Patriot’s mining operations and coal reserves are:

  • Appalachia – As of Sept. 30, 2013, Patriot had eight active mining complexes in Boone, Lincoln, Logan, Kanawha, and Raleigh counties in southern West Virginia. In northern West Virginia, it had one mining complex (Federal No. 2) located in Monongalia County. In Appalachia, it sold 13 million tons of coal in the nine months ended Sept. 30, 2013. As of Dec. 31, 2012, it controlled about 1.2 billion tons of proven and probable coal reserves in Appalachia, of which 492 million tons were assigned to current operations. In the third quarter of 2013, it announced plans to idle the Logan County complex in southern West Virginia.
  • Illinois Basin – As of Sept. 30, 2013, it had two active mining complexes located in Union and Henderson counties in western Kentucky. It sold 2.9 million tons of coal in the nine months ended Sept. 30, 2013. As of Dec. 31, 2012, Patriot controlled 658 million tons of proven and probable coal reserves in the Illinois Basin, of which 119 million tons were assigned to current operations.

Patriot is projecting a strong sales rebound next year

Patriot has been projecting something of a rebound in coal sales through 2018, though that growth would pretty much be right away, with expected sales of 22.1 million tons in 2013, growing to 24.2 million tons in 2014, then coming in at only 24.3 million tons in 2018.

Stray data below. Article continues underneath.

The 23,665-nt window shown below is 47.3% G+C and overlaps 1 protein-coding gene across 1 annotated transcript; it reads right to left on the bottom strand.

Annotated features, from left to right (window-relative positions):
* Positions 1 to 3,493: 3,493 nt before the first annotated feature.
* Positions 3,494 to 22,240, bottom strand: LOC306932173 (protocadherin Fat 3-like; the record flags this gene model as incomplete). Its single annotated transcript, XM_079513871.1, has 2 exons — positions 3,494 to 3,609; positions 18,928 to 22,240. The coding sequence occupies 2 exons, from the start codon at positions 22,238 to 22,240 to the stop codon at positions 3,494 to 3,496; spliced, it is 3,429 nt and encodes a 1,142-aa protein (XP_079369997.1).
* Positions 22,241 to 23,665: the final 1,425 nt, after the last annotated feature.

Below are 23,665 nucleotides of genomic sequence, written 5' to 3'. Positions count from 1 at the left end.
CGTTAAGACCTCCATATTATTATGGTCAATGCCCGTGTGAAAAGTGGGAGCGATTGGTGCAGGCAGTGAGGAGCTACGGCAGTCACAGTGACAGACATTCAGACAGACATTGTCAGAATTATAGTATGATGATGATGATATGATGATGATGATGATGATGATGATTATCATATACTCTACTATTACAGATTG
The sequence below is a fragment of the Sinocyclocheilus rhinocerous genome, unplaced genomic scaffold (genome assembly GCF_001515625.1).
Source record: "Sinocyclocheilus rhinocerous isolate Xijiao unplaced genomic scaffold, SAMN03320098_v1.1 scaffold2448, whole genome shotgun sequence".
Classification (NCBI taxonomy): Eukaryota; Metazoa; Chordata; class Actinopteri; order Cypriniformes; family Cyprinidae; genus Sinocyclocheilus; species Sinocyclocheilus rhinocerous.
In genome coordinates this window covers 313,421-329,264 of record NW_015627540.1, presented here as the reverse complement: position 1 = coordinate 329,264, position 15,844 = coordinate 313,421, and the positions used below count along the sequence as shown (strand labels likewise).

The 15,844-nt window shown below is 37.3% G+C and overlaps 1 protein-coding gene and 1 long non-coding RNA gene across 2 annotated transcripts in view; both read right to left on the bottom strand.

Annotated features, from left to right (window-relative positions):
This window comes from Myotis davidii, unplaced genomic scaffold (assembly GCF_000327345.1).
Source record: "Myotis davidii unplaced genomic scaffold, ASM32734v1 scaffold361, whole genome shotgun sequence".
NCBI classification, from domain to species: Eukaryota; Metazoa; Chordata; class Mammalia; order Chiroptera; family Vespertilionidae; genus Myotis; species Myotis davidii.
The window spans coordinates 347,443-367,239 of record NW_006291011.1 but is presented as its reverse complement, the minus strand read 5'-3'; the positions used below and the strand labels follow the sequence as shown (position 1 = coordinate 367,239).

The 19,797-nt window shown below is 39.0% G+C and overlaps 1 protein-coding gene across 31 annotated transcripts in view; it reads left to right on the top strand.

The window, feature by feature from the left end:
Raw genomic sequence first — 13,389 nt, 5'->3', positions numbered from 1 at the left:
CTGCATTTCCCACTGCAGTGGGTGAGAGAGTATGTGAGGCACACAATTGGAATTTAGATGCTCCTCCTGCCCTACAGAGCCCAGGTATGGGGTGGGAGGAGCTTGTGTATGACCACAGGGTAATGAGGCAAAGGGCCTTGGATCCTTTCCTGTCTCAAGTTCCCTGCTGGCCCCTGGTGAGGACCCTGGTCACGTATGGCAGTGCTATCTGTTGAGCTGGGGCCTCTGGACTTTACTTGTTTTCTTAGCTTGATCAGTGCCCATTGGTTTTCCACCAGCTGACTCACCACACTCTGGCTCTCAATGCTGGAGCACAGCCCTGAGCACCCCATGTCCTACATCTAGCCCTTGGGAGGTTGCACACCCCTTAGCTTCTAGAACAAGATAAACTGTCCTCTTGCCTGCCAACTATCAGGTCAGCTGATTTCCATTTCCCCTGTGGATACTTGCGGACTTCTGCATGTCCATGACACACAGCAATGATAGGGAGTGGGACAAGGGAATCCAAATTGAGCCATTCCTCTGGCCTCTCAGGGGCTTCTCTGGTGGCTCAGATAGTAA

Those figures were in a series of 2013-2018 financial and operational projections that Patriot offered in a plan of reorganization and disclosure statement filed Oct. 9 at the U.S. Bankruptcy Court for the Eastern District of Missouri. Patriot sought Chapter 11 protection in July 2012 as the coal market tumbled and its legacy costs remained high.

The coal sales projections for the 2013-2018 period, broken down by metallurgical and thermal coal, are:

  • 2013 – 6.7 million tons met, 15.4 million tons thermal, total 22.1 million tons;
  • 2014 – 7.8 million tons met, 16.4 million tons thermal, 24.2 million tons total;
  • 2015 – 8.5 million tons met, 16.4 million tons thermal, 24.9 million tons total;
  • 2016 – 9.2 million tons met, 17 million tons thermal, 26.1 million tons total;
  • 2017 – 9.9 million tons met, 16 million tons thermal, 25.9 million tons total; and
  • 2018 – 10.1 million tons met, 14.2 million tons thermal, 24.3 million tons total.
About Barry Cassell 20414 Articles
Barry Cassell is Chief Analyst for GenerationHub covering coal and emission controls issues, projects and policy. He has covered the coal and power generation industry for more than 24 years, beginning in November 2011 at GenerationHub and prior to that as editor of SNL Energy’s Coal Report. He was formerly with Coal Outlook for 15 years as the publication’s editor and contributing writer, and prior to that he was editor of Coal & Synfuels Technology and associate editor of The Energy Report. He has a bachelor’s degree from Central Michigan University.